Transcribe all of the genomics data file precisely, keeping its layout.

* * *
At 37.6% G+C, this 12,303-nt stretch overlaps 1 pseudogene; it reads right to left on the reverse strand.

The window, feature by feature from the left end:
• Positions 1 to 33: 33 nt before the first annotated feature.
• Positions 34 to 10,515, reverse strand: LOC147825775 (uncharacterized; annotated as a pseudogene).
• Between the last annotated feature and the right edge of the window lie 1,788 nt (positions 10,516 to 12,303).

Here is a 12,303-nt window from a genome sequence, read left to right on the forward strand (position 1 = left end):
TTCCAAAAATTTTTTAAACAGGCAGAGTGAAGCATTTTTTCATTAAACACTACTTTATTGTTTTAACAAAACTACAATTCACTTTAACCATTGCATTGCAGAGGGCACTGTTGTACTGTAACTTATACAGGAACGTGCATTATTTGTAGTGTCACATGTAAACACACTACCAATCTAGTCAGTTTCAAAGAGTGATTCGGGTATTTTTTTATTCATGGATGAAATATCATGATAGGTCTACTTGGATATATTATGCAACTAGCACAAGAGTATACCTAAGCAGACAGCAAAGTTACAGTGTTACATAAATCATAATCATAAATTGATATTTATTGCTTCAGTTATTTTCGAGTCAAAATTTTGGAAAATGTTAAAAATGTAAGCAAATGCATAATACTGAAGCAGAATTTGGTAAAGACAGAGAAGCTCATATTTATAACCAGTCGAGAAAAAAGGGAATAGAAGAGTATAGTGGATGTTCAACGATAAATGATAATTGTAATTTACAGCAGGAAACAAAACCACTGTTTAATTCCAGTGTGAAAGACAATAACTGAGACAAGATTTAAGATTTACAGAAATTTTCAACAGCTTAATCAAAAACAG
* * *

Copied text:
At 37.6% G+C, this 12,303-nt stretch overlaps 1 pseudogene; it reads right to left on the reverse strand.

The window, feature by feature from the left end:
• Positions 1 to 33: 33 nt before the first annotated feature.
• Positions 34 to 10,515, reverse strand: LOC147825775 (uncharacterized; annotated as a pseudogene).
• Between the last annotated feature and the right edge of the window lie 1,788 nt (positions 10,516 to 12,303).

Here is a 12,303-nt window from a genome sequence, read left to right on the forward strand (position 1 = left end):
TTCCAAAAATTTTTTAAACAGGCAGAGTGAAGCATTTTTTCATTAAACACTACTTTATTGTTTTAACAAAACTACAATTCACTTTAACCATTGCATTGCAGAGGGCACTGTTGTACTGTAACTTATACAGGAACGTGCATTATTTGTAGTGTCACATGTAAACACACTACCAATCTAGTCAGTTTCAAAGAGTGATTCGGGTATTTTTTTATTCATGGATGAAATATCATGATAGGTCTACTTGGATATATTATGCAACTAGCACAAGAGTATACCTAAGCAGACAGCAAAGTTACAGTGTTACATAAATCATAATCATAAATTGATATTTATTGCTTCAGTTATTTTCGAGTCAAAATTTTGGAAAATGTTAAAAATGTAAGCAAATGCATAATACTGAAGCAGAATTTGGTAAAGACAGAGAAGCTCATATTTATAACCAGTCGAGAAAAAAGGGAATAGAAGAGTATAGTGGATGTTCAACGATAAATGATAATTGTAATTTACAGCAGGAAACAAAACCACTGTTTAATTCCAGTGTGAAAGACAATAACTGAGACAAGATTTAAGATTTACAGAAATTTTCAACAGCTTAATCAAAAACAG